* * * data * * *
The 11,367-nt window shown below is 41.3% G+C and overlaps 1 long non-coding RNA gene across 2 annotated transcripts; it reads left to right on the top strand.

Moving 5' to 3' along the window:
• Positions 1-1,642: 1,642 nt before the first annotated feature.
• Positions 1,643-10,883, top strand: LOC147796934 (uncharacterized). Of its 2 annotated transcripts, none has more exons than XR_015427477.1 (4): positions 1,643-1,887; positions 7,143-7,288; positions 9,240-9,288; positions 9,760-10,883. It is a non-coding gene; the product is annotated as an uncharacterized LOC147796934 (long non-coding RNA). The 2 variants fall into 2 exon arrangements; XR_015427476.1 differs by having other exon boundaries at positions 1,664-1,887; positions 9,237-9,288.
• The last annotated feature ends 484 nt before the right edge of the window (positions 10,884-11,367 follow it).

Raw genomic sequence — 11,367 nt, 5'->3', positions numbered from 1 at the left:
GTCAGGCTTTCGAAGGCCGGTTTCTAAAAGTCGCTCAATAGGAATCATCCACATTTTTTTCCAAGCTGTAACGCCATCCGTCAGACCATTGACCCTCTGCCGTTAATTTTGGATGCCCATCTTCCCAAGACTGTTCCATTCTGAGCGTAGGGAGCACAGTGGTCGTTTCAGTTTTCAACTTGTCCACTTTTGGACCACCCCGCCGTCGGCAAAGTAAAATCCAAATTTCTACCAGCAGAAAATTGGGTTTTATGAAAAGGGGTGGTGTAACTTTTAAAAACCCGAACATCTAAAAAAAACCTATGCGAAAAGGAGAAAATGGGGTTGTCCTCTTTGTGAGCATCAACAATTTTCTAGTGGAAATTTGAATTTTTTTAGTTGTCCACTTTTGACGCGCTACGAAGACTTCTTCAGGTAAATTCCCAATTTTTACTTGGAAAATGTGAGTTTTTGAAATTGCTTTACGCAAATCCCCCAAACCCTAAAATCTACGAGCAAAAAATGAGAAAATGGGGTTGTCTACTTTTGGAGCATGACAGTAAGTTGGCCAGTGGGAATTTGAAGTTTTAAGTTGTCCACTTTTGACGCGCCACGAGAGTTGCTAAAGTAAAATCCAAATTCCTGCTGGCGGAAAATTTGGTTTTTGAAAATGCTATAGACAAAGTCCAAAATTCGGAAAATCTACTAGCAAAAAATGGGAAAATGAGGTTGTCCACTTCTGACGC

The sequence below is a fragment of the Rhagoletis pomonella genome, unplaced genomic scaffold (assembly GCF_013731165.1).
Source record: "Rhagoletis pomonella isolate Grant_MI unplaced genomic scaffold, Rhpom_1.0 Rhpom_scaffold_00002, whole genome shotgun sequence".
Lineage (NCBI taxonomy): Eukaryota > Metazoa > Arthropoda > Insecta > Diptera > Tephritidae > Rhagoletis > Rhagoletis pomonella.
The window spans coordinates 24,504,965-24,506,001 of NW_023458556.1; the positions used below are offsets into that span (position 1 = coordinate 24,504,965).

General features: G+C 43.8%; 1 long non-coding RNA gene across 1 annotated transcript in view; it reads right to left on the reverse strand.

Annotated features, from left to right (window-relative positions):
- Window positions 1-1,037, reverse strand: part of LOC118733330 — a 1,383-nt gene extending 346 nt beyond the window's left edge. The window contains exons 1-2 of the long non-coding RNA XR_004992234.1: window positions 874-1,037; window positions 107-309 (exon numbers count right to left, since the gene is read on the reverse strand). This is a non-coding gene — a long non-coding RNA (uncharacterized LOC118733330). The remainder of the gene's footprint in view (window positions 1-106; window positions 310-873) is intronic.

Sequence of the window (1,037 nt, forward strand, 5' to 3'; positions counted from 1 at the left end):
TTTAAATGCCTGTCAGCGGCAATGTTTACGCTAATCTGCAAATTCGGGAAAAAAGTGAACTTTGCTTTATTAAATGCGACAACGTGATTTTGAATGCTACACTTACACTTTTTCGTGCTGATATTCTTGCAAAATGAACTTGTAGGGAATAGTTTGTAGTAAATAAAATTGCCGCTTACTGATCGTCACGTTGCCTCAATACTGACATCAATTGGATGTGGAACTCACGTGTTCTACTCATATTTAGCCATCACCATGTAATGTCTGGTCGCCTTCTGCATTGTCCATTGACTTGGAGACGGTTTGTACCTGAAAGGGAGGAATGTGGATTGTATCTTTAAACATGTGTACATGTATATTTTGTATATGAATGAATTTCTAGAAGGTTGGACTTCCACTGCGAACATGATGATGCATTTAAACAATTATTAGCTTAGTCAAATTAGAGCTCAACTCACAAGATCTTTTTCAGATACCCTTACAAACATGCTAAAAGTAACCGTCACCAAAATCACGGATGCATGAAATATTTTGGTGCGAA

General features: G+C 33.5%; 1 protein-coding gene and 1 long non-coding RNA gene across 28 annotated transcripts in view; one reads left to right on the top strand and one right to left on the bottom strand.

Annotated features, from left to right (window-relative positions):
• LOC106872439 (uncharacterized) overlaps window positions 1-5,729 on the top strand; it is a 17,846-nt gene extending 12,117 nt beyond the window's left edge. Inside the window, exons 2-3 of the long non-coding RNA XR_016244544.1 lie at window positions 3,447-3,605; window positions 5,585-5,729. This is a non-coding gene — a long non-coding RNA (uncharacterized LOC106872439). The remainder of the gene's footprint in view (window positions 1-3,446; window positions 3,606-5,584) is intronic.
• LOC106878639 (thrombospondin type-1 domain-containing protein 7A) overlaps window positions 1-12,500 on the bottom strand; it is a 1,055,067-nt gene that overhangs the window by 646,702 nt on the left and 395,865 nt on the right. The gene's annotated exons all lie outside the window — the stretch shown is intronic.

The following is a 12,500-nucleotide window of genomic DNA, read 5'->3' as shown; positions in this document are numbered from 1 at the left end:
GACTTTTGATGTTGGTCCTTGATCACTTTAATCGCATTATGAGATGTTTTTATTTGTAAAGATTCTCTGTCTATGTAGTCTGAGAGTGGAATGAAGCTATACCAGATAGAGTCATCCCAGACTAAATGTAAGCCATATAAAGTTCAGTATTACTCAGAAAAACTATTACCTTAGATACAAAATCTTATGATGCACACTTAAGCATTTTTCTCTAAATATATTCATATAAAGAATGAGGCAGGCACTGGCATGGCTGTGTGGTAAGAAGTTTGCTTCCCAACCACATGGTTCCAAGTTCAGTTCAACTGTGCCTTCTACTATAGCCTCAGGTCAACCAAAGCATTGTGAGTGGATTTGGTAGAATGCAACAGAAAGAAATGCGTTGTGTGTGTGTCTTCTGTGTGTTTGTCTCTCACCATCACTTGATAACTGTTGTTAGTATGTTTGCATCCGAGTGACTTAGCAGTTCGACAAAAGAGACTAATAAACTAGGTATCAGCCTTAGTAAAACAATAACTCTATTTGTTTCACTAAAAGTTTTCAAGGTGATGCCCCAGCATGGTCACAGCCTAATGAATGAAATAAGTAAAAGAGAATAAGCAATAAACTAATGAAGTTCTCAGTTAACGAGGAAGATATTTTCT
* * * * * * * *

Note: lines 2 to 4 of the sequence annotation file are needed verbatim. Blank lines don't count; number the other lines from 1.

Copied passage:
Moving 5' to 3' along the window:
• Positions 1-1,642: 1,642 nt before the first annotated feature.
• Positions 1,643-10,883, top strand: LOC147796934 (uncharacterized). Of its 2 annotated transcripts, none has more exons than XR_015427477.1 (4): positions 1,643-1,887; positions 7,143-7,288; positions 9,240-9,288; positions 9,760-10,883. It is a non-coding gene; the product is annotated as an uncharacterized LOC147796934 (long non-coding RNA). The 2 variants fall into 2 exon arrangements; XR_015427476.1 differs by having other exon boundaries at positions 1,664-1,887; positions 9,237-9,288.